Technical Reasons For OS Memory Limitations?

Can anyone tell me, or direct me to a link with some technical reasons for memory limitations in different OS's.

I've heard plenty of what sounds like old wives tales regarding how much memory can and can't be addressed by windows95/98 and windows 2000...

Some people say

"don't put more than 256MB in your 98 system" some say,

"Don't put more than 64MB in you 95 system"... I've heard

"Fill as many DIMM slots as possible if you have 2000"

The problem is I hear different recommendations virtually every time. Can anyone tell me why (if there does in fact exist a memory limitation)? Is there a MS site with definitive information regarding this subject? Please help

-Confused by others confusion
14 answers Last reply
More about technical reasons memory limitations
  1. windows 98 and me do have a problem with more then 512 mb of ram

    if i rember right it has to do with swap files

    <font color=red>Gasoline + Fire</font color=red><font color=green> Can be a lot of fun</font color=green> :smile: :smile: :smile:
  2. Go <A HREF="" target="_new">here</A> download and install the program. To answer your questions, do read the help file.

    It don't come easy.......not always.
  3. Here is Microsoft's documentation on the original 512mb limitation with Windows 9x/ME.

    <A HREF="" target="_new"></A>

    As far as I know with Win2K, the more the better, hardware permitting.

    I didn't realize that Cacheman, for which Shuke provided a link, solved the 512mb problem for Windows 9x/ME. That's good news, especially with memory so cheap.

    As for those memory limitations that you mentioned, when Windows 95 was first released there were few motherboards that had the capacity beyond 64mb of RAM. Likewise, at the time of Windows 98 few were capable beyond 256mb. Even if your motherboard had the extra capability, (mostly coming at later dates), the cost of memory was prohibitive relative to the gains in performance, especially with the applications of the day.

    Today, those physical barriers are gone and memory is cheap but with most applications there still is little to gain by exceeding 128mb of RAM using Windows 9x or 256mb using Windows ME. You might gain a couple or three percentage points. Still, as I said, memory is cheap so why not add more if you wish. Just be aware you may not detect any difference if you do. It depends on the software that <b>you</b> use.

    <P ID="edit"><FONT SIZE=-1><EM>Edited by phsstpok on 08/06/01 08:22 PM.</EM></FONT></P>
  4. Technically, Windows9x/ME has no 512MB limitation. It's more like a 512MB+ bug. But theoretically, Windows 9x/Me supports up to 2 GB RAM.

    Or was it 4GB? I don't remember.
    <P ID="edit"><FONT SIZE=-1><EM>Edited by AMD_Man on 08/06/01 09:41 PM.</EM></FONT></P>
  5. I don't know about that. The Microsoft documentation states that Vcache is internally limited to 800mb. Sounds like a desing limitation to me.

    Actually, I should have mentioned that Cyberimage claims that the problem is elminated if you have enough memory that you can turn off virtual memory. I don't know anyone who has confirmed this and I don't know how much memory would do the job.
    Months ago,
  6. 9X max of 512... NT/2000 any amount hardware permitting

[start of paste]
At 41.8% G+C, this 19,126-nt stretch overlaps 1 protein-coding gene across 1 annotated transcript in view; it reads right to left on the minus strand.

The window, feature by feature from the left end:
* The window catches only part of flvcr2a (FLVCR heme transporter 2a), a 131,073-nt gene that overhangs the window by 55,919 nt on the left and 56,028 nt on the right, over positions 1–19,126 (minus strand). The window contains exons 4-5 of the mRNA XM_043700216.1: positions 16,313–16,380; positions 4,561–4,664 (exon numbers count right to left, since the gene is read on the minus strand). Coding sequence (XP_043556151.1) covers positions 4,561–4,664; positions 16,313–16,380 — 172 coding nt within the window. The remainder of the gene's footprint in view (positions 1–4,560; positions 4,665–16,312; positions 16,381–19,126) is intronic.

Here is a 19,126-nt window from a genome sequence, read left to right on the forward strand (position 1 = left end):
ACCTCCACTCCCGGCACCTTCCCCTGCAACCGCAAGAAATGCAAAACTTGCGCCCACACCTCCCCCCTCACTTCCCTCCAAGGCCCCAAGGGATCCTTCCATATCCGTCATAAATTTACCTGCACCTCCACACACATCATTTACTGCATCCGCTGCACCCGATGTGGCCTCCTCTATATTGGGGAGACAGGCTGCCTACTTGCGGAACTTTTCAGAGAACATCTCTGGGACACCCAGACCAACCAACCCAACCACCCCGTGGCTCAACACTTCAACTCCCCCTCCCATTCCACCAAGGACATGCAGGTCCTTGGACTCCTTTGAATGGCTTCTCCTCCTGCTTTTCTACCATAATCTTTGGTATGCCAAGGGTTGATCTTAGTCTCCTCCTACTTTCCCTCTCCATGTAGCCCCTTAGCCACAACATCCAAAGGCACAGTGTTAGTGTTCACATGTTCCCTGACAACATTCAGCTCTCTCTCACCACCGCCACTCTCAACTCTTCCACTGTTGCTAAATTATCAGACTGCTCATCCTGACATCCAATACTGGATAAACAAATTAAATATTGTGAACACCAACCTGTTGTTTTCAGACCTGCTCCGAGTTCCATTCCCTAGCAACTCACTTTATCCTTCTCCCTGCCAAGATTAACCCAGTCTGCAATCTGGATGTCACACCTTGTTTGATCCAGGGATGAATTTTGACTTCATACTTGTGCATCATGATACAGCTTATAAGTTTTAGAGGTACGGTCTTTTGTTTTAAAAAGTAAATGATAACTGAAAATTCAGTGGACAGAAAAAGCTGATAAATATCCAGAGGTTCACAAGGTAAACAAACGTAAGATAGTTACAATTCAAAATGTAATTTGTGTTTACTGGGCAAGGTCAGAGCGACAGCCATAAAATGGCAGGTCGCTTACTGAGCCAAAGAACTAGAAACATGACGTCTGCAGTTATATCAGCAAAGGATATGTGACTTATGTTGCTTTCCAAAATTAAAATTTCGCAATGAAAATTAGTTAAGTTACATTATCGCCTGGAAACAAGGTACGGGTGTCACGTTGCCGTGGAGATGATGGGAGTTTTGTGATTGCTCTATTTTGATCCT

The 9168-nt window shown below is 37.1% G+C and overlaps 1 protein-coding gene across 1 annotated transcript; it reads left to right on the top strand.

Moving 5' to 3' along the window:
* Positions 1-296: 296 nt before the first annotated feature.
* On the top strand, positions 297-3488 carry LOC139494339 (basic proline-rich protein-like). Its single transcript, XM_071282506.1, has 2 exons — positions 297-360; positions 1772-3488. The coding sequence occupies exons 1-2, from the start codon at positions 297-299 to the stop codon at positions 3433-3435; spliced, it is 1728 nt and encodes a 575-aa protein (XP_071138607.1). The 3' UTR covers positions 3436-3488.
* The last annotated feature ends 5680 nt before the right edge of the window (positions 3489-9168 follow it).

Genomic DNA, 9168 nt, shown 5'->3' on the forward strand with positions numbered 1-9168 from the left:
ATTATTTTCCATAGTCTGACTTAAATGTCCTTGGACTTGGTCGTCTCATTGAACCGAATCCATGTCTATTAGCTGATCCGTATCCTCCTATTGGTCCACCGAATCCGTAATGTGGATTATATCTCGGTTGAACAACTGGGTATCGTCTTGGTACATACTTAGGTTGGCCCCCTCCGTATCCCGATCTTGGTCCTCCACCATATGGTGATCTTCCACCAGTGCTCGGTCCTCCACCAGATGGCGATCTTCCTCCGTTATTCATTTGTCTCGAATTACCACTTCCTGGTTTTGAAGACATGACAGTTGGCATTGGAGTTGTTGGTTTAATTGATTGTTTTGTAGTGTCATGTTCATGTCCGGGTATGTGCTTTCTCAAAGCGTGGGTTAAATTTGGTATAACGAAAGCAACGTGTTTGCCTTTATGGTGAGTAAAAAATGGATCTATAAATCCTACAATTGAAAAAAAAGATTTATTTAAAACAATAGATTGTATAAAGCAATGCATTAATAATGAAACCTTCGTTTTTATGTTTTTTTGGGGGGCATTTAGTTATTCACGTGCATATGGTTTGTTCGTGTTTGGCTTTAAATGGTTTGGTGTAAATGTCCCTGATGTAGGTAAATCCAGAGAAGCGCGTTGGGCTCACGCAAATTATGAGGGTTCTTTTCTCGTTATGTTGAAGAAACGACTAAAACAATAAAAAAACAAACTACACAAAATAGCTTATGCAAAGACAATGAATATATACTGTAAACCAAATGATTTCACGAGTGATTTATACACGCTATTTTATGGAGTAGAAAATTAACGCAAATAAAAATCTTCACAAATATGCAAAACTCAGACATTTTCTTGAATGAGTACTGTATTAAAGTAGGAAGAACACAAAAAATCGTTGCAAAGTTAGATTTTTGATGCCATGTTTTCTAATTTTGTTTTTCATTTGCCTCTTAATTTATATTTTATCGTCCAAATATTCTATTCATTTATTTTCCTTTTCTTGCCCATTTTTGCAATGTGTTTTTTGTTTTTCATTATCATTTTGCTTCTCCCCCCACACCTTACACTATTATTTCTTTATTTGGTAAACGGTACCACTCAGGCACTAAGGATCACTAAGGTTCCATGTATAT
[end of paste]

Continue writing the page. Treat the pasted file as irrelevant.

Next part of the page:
if in doubt blame microsoft...
  7. uhm... yeh 3% increase from more than 128 ram with 9X... i got a 75% boot time cut by going to 320 from 128 so i have no clue what youre chatitng about... id say that 256 is a bare minimum for a decent system...

    if in doubt blame microsoft...
  8. I think 32bit OS's have a 4GB addressing limit. I'm not sure if 2k/xp use any tricks to get passed that.

    <font color=red><i>Tomorrow I will live, the fool does say
    today itself's too late; the wise lived yesterday
  9. 9X have bugs limiting you to 512

    if in doubt blame microsoft...
  10. I was talking about in-application performance not boot times or application load times. The latter, I concede, improves greatly with more memory.

    As for Windows boot times, when I upgraded from 128mb to 384mb my boot time went from 73 seconds to 71 seconds for Windows 98SE. Just how slow was your orignal boot time that you saw a 75% improvement?
  11. adobe sped up a great deal... much faster image loading and conversions... games... lets not go into that... ok lets... loading times and precaching sped up sooo much its not even funny... 128 megs heavy metal fakk 2 took 3 mins to load each level at 1600x1200 now it takes 35 seconds... windows bootup went from 85 seconds down to 21... having mp3s playing 10 ie windows up... messenger and icq, irc... etc... all running perfectly no delays... perfect... larger agp appeture also helps...

    if in doubt blame microsoft...
  12. I guess I stand corrected. I wasn't really thinking about multitasking either. I guess I'm a one task at a time kind of guy.

    I retract everything I said except the historical references.

    At least I said if one wants the extra memory to go ahead and buy it. It's cheap.
  13. You should remember that boot times will be fairly constant unless you use <b>faster</b> memory/CPU/HDD. The system needs to run all its POST stuff and then load the OS and the start-up apps.

    Unless the Swapfile is already being used for this (I hope not), there shouldn't be a great difference.

    If the best things in life are free, why do I keep upgrading my system? :smile:
  14. Thanks. My boot times are somewhat limited mostly by a 5400RPM hard drive (40 gig really cheap). My memory is MAXed on this old KT7 motherboard, 141mhz (hstclk + PCIclk), CAS2, turbo timing, 4-way interleave, etc.
Ask a new question

Read More